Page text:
No excuses: You have more than a year to register as a voter for 2022 elections
This new extension period has to be one of the longest-running, giving citizens until September 2021 to register
Jan 30, 2020
My memory of when I finally registered as a voter last year was hazy because it was exactly a day before registration closed in September. At that time, I was frantic and even annoyed with myself for putting off such a responsibility but one that is very crucial considering the injustice and political upheavals we’ve been experiencing the past years.
If you didn’t get to register from August to September 2019, don’t worry because the Commision on Elections (COMELEC) has reopened voting registrations for the 2022 elections.
First, here’s a quick refresher on the qualifications
(1) A Filipino citizen
(2) At least 18 years old on or before election day on May 9, 2022
(3) A resident in the Philippines for at least a year
(4) Living in the district where you intend to vote for at least six months.
But voters who registered for the last midterm elections on May 13, 2019 do not need to apply to vote again. You also only have to bring one valid photo ID, which indicates your address.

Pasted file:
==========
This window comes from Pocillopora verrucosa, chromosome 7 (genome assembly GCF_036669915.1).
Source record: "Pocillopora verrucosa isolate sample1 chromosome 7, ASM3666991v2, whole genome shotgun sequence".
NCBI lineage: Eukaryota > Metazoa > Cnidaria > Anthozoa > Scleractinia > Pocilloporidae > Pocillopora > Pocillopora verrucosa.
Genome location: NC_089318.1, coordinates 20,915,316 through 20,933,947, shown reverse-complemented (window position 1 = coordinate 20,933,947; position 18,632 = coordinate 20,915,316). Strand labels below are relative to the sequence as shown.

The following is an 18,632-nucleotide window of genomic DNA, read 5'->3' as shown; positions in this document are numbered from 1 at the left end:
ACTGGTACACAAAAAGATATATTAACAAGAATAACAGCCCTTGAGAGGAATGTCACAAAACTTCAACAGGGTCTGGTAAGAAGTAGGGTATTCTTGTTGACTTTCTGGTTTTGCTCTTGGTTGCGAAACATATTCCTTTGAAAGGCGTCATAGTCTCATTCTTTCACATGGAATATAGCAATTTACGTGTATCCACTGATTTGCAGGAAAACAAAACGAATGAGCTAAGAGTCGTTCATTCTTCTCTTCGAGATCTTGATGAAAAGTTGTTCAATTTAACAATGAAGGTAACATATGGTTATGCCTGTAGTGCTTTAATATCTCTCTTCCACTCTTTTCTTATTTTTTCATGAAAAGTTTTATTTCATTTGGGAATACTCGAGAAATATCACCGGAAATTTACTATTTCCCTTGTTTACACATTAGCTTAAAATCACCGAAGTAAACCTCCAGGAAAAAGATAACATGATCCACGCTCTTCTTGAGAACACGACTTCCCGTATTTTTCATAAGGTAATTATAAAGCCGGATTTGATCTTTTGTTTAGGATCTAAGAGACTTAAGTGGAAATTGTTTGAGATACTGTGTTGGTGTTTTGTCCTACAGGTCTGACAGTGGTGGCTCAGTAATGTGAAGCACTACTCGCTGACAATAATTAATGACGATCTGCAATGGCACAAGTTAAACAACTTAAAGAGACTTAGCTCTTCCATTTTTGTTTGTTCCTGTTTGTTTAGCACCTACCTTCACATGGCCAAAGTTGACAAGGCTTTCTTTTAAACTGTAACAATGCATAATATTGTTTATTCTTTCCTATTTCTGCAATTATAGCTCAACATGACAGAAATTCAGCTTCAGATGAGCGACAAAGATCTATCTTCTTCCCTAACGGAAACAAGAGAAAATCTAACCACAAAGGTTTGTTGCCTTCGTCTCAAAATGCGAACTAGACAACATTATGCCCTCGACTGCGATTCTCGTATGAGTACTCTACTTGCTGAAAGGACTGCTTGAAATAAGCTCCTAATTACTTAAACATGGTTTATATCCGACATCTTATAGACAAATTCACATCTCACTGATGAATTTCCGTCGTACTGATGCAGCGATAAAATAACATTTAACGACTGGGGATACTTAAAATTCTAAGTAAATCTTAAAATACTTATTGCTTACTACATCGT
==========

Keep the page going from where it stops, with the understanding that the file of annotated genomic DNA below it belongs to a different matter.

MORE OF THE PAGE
This new extension period has to be one of the longest running periods as it is open until September 2021, giving you a 20-month window to register at your district’s registration center.
If I had known that the registration would be extended this year… well, I probably wouldn’t have panicked that much at the time. Though with the current situation we’re being put through by the administration, I’d probably rush out now more than ever, too.
I would most likely have felt different about the long lines, too. I feel like with such a liberating time frame (they’re also open on most holidays), I wouldn’t be bothered if there was an overwhelming crowd but instead would just appreciate how each person in that long line also went out of their way to contribute to upholding democracy in the country.
With this widely reopened door, we encourage you to brave the crowds and be recognized as a voter then exercise it to make your voice heard.
Header image courtesy of Inquirer.net
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